BELOIT - The Beloit City Council is changing the way it evaluates City Manager Lori Curtis Luther, with the council to meet in closed session Monday to discuss changes to the evaluation process.
Councilors who spoke with the Beloit Daily News all spoke positively of Luther's efforts in 2017.
Council President Kevin Leavy could not be reached for comment regarding the new assessment plan, and Council Vice President Regina Dunkin said the council and Luther had made marked accomplishments, but declined to comment further ahead of the completion of the evaluation.
The final evaluation is expected to be complete by the council's first April meeting, but Monday's discussions mark the second closed meeting councilors have had to change the process.
The new evaluation has been in the works since last year, when councilors mentioned the need for a more in-depth form than is currently available.
"Last year the form was a generic personnel form and it wasn't specific to her role as city manager," Councilor Mark Preuschl said. "We're looking forward to a more accurate assessment this year."
Preuschl said one of last year's concerns about a lack of public communication has been filled with the December hiring of Director of Strategic Communications Sarah Millard, who acts as an intermediary between all city department leaders and administrative staff.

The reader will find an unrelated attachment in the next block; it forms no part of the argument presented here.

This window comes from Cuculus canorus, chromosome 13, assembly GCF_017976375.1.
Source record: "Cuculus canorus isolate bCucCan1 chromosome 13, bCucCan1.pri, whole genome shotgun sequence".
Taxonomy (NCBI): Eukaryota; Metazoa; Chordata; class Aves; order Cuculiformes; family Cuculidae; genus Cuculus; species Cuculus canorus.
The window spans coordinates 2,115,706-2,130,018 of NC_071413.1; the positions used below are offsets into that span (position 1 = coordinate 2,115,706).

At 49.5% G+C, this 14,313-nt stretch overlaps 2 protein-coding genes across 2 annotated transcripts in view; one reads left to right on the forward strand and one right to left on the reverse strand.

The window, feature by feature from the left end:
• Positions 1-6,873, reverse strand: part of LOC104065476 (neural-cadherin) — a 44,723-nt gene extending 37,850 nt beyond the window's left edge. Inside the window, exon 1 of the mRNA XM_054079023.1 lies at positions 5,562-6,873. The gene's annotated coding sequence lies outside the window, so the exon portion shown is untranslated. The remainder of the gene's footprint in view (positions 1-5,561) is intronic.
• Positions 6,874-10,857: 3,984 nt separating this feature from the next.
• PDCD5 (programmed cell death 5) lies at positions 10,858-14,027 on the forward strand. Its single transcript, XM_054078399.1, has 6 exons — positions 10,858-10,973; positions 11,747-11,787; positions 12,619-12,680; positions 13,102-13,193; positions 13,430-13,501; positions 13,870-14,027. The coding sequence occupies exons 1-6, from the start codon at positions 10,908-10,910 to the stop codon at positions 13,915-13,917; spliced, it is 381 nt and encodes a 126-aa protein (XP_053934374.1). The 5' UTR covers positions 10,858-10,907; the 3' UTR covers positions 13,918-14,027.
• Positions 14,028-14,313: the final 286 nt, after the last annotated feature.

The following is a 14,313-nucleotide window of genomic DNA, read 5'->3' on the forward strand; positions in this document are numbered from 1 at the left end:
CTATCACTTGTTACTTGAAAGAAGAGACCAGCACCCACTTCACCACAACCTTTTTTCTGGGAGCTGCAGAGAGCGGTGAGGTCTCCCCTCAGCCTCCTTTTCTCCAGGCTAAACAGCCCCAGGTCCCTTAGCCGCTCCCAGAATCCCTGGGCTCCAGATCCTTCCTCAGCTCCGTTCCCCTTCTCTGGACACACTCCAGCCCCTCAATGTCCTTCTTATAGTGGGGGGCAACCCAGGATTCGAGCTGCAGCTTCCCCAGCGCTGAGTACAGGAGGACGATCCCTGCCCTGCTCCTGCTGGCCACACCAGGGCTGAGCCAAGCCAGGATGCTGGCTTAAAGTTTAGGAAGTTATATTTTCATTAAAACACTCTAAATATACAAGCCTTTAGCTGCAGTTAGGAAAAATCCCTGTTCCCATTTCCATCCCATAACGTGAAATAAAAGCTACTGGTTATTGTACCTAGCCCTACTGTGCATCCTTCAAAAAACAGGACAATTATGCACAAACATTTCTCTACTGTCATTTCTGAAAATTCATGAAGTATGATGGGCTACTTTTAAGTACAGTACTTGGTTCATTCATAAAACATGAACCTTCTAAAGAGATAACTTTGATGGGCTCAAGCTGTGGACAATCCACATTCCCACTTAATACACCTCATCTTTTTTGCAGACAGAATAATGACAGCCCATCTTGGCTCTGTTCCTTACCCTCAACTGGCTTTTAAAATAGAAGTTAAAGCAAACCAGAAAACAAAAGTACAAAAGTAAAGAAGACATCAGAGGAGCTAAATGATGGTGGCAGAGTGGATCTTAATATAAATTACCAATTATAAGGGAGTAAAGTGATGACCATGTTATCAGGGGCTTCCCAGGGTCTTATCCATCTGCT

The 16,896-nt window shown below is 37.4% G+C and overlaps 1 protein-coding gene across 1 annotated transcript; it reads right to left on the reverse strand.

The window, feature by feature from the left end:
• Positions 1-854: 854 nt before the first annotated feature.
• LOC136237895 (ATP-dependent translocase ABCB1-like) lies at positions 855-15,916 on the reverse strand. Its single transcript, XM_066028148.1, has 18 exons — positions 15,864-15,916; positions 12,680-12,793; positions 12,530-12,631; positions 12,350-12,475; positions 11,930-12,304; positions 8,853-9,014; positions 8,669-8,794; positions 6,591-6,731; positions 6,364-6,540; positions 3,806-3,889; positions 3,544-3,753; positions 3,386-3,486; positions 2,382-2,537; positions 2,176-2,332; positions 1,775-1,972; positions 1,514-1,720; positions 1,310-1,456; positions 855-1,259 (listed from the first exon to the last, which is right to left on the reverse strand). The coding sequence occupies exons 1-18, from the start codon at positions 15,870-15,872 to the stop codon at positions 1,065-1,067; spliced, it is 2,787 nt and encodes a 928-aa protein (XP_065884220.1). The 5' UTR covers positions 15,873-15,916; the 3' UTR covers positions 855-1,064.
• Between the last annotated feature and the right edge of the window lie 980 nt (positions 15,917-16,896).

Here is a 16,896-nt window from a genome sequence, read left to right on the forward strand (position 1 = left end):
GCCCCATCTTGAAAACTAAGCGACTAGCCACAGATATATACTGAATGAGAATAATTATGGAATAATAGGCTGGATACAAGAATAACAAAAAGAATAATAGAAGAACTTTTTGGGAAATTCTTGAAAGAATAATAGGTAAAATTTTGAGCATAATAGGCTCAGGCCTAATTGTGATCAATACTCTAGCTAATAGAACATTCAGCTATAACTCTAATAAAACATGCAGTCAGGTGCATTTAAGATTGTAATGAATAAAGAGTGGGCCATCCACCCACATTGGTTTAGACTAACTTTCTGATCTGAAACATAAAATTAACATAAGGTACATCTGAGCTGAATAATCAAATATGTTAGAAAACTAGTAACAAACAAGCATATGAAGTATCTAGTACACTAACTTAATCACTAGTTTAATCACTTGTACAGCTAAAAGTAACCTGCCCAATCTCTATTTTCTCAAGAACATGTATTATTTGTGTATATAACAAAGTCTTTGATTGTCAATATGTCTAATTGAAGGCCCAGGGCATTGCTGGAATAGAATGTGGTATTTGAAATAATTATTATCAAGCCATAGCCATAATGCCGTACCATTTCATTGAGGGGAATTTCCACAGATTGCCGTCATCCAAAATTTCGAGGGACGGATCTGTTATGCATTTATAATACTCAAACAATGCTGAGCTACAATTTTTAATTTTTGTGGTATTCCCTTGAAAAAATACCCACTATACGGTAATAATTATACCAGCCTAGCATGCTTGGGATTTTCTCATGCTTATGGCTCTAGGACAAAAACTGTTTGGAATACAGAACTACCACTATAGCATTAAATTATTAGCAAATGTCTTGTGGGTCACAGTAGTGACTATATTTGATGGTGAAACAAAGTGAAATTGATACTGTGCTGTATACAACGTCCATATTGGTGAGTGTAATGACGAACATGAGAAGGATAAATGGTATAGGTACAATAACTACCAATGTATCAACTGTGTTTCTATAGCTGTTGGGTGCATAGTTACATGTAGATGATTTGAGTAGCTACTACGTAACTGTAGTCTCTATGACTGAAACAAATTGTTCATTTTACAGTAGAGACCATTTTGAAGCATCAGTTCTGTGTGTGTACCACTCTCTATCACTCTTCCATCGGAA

"Communication has definitely improved overall," Preuschl said. "I think this council really gets along well together and we all bring different dynamics to the table."
Council member Beth Jacobsen said Luther had been responsive to all councilors' requests, questions and suggestions.
Preuschl said tough issues faced by the council in 2017 included a contentious city logo selection process and administrative changes implemented at the Krueger-Haskell Golf Course following a sweeping investigation into its operations.
Luther was hired in 2015 after longtime City Manager Larry Arft retired.
She worked previously as the city administrator for Waukesha and Reedsburg in Wisconsin and Peoria County in Illinois.
Last year's evaluation included a one percent cost of living raise, boosting her pay to $161,000, according to city finance data.